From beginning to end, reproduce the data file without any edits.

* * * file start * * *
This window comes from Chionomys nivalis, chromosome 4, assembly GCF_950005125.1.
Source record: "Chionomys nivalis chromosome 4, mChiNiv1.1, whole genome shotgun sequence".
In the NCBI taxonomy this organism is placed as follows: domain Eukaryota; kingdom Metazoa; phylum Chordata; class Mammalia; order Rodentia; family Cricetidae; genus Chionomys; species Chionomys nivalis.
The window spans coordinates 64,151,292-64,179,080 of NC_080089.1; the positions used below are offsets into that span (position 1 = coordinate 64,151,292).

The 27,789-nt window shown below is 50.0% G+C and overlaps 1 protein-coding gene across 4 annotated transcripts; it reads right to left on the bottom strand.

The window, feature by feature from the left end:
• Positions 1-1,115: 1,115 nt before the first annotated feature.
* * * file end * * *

This window comes from Chionomys nivalis, chromosome 4, assembly GCF_950005125.1.
Source record: "Chionomys nivalis chromosome 4, mChiNiv1.1, whole genome shotgun sequence".
In the NCBI taxonomy this organism is placed as follows: domain Eukaryota; kingdom Metazoa; phylum Chordata; class Mammalia; order Rodentia; family Cricetidae; genus Chionomys; species Chionomys nivalis.
The window spans coordinates 64,151,292-64,179,080 of NC_080089.1; the positions used below are offsets into that span (position 1 = coordinate 64,151,292).

The 27,789-nt window shown below is 50.0% G+C and overlaps 1 protein-coding gene across 4 annotated transcripts; it reads right to left on the bottom strand.

The window, feature by feature from the left end:
• Positions 1-1,115: 1,115 nt before the first annotated feature.